Civilization VI is perfect for gamers itching to play an updated Civ V, but its focus on offensive military tactics will not appeal to everyone.
I’ve already talked about my initial impressions on Civilization VI, so go look at it if you need a primer. That should inform you on what the game is about.
Back? Good. Let’s dive into Civilization VI!
The Path To Victory
There are four victory conditions. I’m not including the score victory, as that one is more of a cop-out than an actual victory. These “real” victories depend on you completing specific objectives. Science victory has you building rockets to Mars. The Science victory is fine. In fact, I think it’s quite an improvement from Civ V. In the past, all a player had to do was research the Apollo Program, build some spaceship parts, and win. Now, Civilization VI has three separate goals for scientific excellence. First, you have to launch a satellite. Then, you have to go to the moon. After all that, you then have to build three Mars modules to prepare some brave souls for the trip of a lifetime. I particularly enjoy this multi-step and incremental build-up as it mirrors how science takes time to really change the world. It also makes it easier to track how your opponents are doing. Did England just finish their satellite? Then you better pick up the pace!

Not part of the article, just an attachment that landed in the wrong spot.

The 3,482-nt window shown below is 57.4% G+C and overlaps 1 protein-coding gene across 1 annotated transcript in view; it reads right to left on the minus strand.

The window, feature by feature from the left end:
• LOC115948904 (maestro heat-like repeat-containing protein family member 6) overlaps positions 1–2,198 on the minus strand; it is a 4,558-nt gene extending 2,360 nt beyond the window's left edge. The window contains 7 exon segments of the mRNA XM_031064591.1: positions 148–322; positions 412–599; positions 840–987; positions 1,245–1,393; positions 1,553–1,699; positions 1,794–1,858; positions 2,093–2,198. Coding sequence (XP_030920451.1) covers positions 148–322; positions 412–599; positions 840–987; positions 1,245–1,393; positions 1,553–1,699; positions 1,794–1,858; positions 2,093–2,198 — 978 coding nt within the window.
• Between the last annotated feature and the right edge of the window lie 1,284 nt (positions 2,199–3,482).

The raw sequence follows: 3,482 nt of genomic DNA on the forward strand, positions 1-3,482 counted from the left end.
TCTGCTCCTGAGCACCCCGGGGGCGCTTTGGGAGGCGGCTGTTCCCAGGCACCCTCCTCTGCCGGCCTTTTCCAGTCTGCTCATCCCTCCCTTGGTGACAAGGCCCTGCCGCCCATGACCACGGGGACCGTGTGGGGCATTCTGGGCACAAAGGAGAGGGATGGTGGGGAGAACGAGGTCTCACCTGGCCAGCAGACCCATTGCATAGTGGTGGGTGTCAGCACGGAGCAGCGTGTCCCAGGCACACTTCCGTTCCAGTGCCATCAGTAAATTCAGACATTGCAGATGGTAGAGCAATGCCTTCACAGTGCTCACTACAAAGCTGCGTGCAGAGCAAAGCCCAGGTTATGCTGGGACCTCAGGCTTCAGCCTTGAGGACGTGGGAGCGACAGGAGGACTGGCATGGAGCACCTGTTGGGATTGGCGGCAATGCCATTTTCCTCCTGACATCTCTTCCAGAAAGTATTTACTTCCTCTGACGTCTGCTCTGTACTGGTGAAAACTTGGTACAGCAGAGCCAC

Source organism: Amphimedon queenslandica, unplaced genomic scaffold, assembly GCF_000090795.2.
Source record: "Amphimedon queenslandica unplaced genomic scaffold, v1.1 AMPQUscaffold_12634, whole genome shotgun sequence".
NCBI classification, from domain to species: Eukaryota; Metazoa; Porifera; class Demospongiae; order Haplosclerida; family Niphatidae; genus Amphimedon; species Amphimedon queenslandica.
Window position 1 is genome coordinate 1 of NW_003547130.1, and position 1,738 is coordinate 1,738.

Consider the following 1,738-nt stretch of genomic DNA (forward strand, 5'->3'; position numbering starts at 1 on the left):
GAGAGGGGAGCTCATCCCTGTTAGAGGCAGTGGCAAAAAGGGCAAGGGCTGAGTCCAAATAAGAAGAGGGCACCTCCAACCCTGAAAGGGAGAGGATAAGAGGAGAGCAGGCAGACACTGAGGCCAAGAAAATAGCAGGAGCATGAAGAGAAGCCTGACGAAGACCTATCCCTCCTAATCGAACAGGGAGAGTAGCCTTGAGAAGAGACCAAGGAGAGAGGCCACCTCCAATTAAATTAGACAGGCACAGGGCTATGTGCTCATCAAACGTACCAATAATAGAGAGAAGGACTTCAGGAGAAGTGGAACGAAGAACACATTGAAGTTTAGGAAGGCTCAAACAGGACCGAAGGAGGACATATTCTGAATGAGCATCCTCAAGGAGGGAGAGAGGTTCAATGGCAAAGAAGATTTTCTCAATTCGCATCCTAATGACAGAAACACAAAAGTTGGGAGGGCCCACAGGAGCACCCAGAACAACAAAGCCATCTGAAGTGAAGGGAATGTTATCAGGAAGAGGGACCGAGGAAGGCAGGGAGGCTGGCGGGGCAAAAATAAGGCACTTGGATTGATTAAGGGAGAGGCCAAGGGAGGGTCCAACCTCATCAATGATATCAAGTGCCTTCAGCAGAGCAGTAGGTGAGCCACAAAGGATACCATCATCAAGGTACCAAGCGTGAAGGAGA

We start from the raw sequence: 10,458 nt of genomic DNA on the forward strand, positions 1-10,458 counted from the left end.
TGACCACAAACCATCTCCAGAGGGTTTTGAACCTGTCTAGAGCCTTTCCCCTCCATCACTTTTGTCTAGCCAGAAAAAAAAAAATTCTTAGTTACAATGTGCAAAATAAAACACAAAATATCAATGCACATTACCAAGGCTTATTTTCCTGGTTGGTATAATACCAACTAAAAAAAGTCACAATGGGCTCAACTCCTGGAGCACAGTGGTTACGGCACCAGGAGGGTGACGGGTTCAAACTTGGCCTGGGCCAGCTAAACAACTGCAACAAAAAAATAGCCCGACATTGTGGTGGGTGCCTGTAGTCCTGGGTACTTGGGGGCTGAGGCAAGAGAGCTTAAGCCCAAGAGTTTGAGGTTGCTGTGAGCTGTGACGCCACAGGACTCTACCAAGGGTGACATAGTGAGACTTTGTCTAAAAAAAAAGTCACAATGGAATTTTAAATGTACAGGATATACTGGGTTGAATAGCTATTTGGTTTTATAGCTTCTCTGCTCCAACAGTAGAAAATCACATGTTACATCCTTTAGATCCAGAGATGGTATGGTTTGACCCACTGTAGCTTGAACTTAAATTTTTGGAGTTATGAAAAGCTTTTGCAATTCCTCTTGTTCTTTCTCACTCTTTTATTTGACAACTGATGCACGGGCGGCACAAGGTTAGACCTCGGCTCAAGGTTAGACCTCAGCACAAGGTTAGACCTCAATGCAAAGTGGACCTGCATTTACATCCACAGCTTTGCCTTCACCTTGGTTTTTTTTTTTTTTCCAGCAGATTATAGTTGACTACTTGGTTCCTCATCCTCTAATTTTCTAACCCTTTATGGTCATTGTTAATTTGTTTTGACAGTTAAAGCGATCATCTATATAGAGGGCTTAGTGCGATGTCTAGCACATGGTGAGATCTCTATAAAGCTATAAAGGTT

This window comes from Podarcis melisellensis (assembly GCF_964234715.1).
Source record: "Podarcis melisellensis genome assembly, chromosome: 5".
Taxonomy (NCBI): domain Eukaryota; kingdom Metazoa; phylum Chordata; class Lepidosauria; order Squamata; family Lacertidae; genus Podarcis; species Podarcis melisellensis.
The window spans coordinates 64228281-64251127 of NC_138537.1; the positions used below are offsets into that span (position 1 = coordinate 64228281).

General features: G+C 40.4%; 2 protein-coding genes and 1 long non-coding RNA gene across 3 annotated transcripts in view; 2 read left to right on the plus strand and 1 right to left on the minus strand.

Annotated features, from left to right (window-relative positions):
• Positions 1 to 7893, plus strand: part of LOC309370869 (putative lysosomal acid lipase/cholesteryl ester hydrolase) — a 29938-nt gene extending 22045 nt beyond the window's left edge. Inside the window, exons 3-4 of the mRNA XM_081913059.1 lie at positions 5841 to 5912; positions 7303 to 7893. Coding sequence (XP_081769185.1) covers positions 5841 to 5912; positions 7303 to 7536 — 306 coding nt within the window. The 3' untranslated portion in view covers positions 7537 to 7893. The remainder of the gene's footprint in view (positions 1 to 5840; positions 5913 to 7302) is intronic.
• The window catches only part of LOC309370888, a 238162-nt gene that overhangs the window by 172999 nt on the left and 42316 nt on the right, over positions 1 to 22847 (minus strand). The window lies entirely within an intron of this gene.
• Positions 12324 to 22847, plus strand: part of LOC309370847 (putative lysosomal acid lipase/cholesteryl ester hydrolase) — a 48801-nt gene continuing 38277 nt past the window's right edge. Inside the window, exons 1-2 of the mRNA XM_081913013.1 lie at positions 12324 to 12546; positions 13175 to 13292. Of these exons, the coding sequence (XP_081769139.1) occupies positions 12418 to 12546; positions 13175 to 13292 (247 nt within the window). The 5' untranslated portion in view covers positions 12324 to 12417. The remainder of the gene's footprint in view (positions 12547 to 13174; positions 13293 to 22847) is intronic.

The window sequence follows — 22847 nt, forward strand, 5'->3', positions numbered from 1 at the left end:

Culture victory has been brought over from Civ V, tasking you with creating or obtaining great works of art, music, and civilizations past. Along with science, culture is one of the two more passive victory conditions available, but before diving into the other two, I have a bone to pick when it comes to culture: it’s, at times, simply infuriating.
It is almost impossible to see how it works unless you are actively looking for it. The general idea is that you want to draw as many tourists as possible from your opponents. The goal is to get more foreign tourists than the highest amount of opposing domestic tourists. The problem is that this is an invisible process. Yes, you can see the Great Artists and Musicians being claimed. The actual process of cultural domination, however, cannot be seen unless you pull up the victory tracker every single turn to do the math. [Editor’s note: you can kinda track tourism via location, but it’s still a really weird process that isn’t as notable as other win conditions in the game.]
Here’s an example. I decided to play a quick 4-civ game just to see how fast I could conquer the world. Once I reached the Medieval Era, a cinematic told me that I had lost. Apparently, France beat me. It didn’t tell me how I lost, so I went back in and found that France had managed a Cultural victory. There weren’t any notifications or warnings that this was occurring. It just happened while I was busy playing wargames. As you might expect, I was a tad miffed. At least Civ V let you know if someone was about to take you over with their blue jeans and pop music. Here, you’re responsible for keeping an eye on it at all times.
Raise the Banners High